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Journal of Population Ageing

, Volume 12, Issue 1, pp 69–93 | Cite as

How Does Self-Rated Health Differ among Older Vietnamese Men and Women?

  • Dung Duc Le
  • Nekehia T. Quashie
  • Vipan PrachuabmohEmail author
Article
  • 103 Downloads

Abstract

Due to gender differences in life expectancy, women outlive their male counterparts but experience more years of poor health. Whereas the correlates of gender differences in later life health have been examined in Western countries there is a limited but growing body of research among older adults in developing countries. Utilizing data from the 2011 Vietnam National Aging Study, this study examines gender differentials in self-rated health among Vietnamese aged 60 years and over (N = 2467) within the differential exposure and differential vulnerability frameworks. Logistic regression analyses show women had higher odds of reporting poor health but this differential was significantly reduced after adjusting for socio-demographic factors. Differential exposure to socio-economic resources did not explain the gender gap in perceived health status. After controlling for health behaviors, physical and mental health conditions, the gender differential was reversed with women showing lower odds of reporting poor health than similar men. Gender specific associations were evidenced by social participation, educational attainment, and employment status, which were protective for women’s health but unrelated to men’s. Older Vietnamese men and women show many similarities in the correlates of self-rated health. Comorbidity of chronic conditions, functional limitations, symptoms of psychological distress, and living in the Central region of Viet Nam were positively associated with poor self-rated health for men and women. The findings provide insight for gender sensitive social policies and investments in health systems to address the changing health profile of the Vietnamese population.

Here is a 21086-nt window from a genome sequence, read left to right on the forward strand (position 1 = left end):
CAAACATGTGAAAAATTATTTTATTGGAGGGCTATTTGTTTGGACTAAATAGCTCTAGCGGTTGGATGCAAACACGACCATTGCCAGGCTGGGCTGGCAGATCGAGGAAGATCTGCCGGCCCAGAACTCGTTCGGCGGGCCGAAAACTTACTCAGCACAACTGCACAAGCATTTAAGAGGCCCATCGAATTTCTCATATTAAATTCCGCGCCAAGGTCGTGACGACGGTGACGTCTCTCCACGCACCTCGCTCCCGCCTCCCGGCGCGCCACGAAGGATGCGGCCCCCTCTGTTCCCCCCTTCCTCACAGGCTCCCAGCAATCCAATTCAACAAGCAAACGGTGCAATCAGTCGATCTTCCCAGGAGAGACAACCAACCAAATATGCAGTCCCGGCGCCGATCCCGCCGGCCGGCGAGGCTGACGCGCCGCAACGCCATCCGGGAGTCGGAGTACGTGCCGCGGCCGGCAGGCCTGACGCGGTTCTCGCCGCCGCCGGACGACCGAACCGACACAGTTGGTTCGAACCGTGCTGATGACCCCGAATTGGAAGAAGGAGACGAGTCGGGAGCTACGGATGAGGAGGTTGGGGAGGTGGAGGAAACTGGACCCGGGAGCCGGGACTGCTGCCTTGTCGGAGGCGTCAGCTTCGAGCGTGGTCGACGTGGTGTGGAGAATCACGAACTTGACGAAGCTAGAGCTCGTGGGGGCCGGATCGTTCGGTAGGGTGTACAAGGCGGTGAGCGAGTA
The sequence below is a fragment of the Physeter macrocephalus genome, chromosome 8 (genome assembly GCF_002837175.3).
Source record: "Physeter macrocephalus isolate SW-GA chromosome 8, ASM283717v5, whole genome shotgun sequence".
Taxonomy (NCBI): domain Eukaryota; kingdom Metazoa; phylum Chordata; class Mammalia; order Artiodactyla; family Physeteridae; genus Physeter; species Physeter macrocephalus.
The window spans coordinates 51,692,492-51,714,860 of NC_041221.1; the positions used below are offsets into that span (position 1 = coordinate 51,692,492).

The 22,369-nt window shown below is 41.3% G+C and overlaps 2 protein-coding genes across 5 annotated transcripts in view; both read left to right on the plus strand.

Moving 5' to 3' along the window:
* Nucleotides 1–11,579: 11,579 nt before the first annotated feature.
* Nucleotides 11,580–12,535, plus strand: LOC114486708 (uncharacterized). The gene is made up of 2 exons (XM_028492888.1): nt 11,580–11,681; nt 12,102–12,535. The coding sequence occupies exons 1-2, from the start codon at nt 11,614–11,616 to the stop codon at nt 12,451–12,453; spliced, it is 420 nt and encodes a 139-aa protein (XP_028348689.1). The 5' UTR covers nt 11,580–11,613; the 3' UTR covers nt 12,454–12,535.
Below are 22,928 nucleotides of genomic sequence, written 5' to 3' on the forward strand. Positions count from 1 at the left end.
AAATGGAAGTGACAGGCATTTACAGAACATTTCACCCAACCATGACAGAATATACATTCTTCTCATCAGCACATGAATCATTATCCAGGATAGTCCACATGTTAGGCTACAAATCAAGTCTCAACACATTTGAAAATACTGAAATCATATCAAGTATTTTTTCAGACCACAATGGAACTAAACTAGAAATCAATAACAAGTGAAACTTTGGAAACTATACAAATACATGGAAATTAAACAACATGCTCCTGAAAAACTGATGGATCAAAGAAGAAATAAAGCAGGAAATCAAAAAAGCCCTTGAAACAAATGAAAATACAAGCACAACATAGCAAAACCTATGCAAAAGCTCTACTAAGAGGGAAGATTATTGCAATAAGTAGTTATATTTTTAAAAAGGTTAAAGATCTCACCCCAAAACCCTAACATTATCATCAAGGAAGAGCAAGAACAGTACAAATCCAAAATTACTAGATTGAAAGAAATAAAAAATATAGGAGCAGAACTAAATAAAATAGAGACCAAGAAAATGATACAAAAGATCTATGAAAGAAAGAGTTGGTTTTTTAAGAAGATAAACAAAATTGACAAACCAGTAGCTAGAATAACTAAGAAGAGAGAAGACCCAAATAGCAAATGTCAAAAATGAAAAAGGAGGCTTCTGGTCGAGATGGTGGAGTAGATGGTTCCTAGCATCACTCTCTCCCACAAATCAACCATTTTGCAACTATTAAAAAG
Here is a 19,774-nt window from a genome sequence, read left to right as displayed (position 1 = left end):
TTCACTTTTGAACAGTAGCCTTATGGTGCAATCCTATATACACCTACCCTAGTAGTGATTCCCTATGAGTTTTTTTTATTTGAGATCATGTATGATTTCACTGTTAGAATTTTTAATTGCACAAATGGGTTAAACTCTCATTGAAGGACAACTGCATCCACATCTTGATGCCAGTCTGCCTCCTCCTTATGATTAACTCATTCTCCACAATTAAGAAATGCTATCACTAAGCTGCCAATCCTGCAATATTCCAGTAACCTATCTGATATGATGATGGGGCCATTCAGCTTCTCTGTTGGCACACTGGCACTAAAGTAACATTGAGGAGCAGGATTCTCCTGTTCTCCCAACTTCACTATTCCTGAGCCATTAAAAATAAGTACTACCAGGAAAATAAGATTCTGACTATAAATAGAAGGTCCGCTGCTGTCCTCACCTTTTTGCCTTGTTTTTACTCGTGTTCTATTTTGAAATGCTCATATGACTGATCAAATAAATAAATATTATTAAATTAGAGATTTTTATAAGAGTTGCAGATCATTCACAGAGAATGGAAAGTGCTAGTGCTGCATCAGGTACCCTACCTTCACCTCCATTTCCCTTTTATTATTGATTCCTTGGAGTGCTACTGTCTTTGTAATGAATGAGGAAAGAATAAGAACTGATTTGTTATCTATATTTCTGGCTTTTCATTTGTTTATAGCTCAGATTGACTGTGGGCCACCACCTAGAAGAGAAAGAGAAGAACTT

Keywords

Aging Viet Nam Health Gender Differential exposure Differential vulnerability 

Notes

Acknowledgements

We are thankful to Institute of Social and Medical Studies (ISMS) for providing such an informative dataset to conduct this study.

Funding

This research is supported by the 90th Anniversary of Chulalongkorn University under Rachadapisek Somphot Fund. This research was additionally supported by the Rachadapisek Sompote Fund for Postdoctoral Fellowship, Chulalongkorn University.

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Authors and Affiliations

  • Dung Duc Le
    • 1
  • Nekehia T. Quashie
    • 2
  • Vipan Prachuabmoh
    • 2
    Email author
  1. 1.Institute of Social and Medical Studies (ISMS), College of Population Studies (CPS)Chulalongkorn UniversityHanoiVietnam
  2. 2.College of Population Studies (CPS)Chulalongkorn UniversityBangkokThailand

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